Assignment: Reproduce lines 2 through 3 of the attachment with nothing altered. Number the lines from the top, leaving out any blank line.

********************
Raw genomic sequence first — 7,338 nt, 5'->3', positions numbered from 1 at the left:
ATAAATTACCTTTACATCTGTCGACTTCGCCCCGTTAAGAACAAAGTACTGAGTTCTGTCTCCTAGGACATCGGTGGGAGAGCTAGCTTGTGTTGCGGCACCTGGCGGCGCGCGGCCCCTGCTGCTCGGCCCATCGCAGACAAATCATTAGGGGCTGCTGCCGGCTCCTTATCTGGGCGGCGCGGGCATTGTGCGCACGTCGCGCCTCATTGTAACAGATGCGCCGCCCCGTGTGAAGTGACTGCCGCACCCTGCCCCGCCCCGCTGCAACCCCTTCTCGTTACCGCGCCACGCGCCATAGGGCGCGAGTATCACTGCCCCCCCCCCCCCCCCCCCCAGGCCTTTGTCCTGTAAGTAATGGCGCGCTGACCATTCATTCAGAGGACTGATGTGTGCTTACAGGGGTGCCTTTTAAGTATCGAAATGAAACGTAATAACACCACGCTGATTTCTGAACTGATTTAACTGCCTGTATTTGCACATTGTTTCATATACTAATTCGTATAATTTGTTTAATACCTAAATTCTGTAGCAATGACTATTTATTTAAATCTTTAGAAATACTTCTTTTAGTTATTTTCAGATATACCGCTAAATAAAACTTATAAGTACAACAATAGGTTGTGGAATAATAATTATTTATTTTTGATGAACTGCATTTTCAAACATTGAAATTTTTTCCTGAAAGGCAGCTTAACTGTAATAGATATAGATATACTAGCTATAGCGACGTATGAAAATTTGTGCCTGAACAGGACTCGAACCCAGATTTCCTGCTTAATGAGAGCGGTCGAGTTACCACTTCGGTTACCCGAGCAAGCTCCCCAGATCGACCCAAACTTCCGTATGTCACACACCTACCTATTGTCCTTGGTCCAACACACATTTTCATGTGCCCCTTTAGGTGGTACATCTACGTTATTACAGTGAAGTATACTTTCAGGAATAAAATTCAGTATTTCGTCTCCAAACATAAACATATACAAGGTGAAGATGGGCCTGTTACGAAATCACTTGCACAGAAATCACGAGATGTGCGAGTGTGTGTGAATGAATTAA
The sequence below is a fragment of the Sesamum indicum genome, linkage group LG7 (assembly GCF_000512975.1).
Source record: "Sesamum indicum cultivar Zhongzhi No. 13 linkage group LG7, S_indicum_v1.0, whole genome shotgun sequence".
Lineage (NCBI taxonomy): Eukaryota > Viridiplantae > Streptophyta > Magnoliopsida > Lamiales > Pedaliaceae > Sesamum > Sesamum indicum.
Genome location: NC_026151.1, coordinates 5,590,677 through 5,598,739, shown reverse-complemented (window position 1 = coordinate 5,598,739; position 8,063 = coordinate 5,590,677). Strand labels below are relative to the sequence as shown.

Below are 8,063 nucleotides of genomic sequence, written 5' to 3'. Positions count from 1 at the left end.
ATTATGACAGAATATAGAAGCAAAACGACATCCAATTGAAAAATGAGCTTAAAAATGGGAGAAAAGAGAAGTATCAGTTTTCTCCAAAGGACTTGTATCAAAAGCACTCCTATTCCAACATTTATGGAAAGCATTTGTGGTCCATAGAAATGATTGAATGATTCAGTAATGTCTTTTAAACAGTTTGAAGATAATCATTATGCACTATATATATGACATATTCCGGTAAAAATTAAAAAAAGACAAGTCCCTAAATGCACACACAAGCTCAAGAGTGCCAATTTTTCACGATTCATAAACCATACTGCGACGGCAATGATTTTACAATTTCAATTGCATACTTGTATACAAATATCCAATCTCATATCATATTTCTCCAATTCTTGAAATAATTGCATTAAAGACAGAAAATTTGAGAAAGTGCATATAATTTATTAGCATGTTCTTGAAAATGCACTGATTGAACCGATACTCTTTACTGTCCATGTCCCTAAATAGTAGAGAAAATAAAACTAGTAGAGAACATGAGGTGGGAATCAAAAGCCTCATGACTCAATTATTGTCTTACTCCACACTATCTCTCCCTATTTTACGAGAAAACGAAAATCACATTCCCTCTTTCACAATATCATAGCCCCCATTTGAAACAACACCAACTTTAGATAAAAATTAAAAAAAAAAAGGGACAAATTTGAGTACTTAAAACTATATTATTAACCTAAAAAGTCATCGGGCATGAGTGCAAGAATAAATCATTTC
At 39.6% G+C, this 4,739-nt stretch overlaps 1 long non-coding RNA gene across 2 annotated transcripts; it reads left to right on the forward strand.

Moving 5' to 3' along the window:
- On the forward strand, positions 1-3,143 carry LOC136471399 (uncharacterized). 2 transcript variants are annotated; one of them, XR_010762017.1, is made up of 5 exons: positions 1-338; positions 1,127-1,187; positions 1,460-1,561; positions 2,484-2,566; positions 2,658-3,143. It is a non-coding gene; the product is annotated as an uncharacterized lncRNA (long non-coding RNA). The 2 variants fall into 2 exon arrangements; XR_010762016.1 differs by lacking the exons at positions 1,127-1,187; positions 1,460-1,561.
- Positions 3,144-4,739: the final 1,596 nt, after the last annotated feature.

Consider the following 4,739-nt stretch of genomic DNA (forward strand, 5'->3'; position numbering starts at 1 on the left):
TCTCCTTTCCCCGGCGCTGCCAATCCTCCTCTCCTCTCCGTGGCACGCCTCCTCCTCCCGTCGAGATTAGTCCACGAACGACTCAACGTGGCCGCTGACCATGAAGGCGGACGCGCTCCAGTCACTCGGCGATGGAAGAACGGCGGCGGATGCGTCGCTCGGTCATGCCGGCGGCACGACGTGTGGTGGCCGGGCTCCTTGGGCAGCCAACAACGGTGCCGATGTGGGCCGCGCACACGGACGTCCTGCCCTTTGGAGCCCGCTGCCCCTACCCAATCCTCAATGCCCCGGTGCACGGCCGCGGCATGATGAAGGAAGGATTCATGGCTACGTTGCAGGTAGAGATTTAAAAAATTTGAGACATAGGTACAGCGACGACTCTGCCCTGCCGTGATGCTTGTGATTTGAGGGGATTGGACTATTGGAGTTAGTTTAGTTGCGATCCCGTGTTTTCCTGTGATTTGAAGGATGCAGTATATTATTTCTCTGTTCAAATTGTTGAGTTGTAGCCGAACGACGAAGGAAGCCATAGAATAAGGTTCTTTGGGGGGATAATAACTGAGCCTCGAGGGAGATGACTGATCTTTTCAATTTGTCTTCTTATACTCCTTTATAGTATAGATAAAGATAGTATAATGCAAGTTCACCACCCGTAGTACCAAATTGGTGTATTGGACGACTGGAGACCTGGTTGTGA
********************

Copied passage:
ATAAATTACCTTTACATCTGTCGACTTCGCCCCGTTAAGAACAAAGTACTGAGTTCTGTCTCCTAGGACATCGGTGGGAGAGCTAGCTTGTGTTGCGGCACCTGGCGGCGCGCGGCCCCTGCTGCTCGGCCCATCGCAGACAAATCATTAGGGGCTGCTGCCGGCTCCTTATCTGGGCGGCGCGGGCATTGTGCGCACGTCGCGCCTCATTGTAACAGATGCGCCGCCCCGTGTGAAGTGACTGCCGCACCCTGCCCCGCCCCGCTGCAACCCCTTCTCGTTACCGCGCCACGCGCCATAGGGCGCGAGTATCACTGCCCCCCCCCCCCCCCCCCCCAGGCCTTTGTCCTGTAAGTAATGGCGCGCTGACCATTCATTCAGAGGACTGATGTGTGCTTACAGGGGTGCCTTTTAAGTATCGAAATGAAACGTAATAACACCACGCTGATTTCTGAACTGATTTAACTGCCTGTATTTGCACATTGTTTCATATACTAATTCGTATAATTTGTTTAATACCTAAATTCTGTAGCAATGACTATTTATTTAAATCTTTAGAAATACTTCTTTTAGTTATTTTCAGATATACCGCTAAATAAAACTTATAAGTACAACAATAGGTTGTGGAATAATAATTATTTATTTTTGATGAACTGCATTTTCAAACATTGAAATTTTTTCCTGAAAGGCAGCTTAACTGTAATAGATATAGATATACTAGCTATAGCGACGTATGAAAATTTGTGCCTGAACAGGACTCGAACCCAGATTTCCTGCTTAATGAGAGCGGTCGAGTTACCACTTCGGTTACCCGAGCAAGCTCCCCAGATCGACCCAAACTTCCGTATGTCACACACCTACCTATTGTCCTTGGTCCAACACACATTTTCATGTGCCCCTTTAGGTGGTACATCTACGTTATTACAGTGAAGTATACTTTCAGGAATAAAATTCAGTATTTCGTCTCCAAACATAAACATATACAAGGTGAAGATGGGCCTGTTACGAAATCACTTGCACAGAAATCACGAGATGTGCGAGTGTGTGTGAATGAATTAA
The sequence below is a fragment of the Sesamum indicum genome, linkage group LG7 (assembly GCF_000512975.1).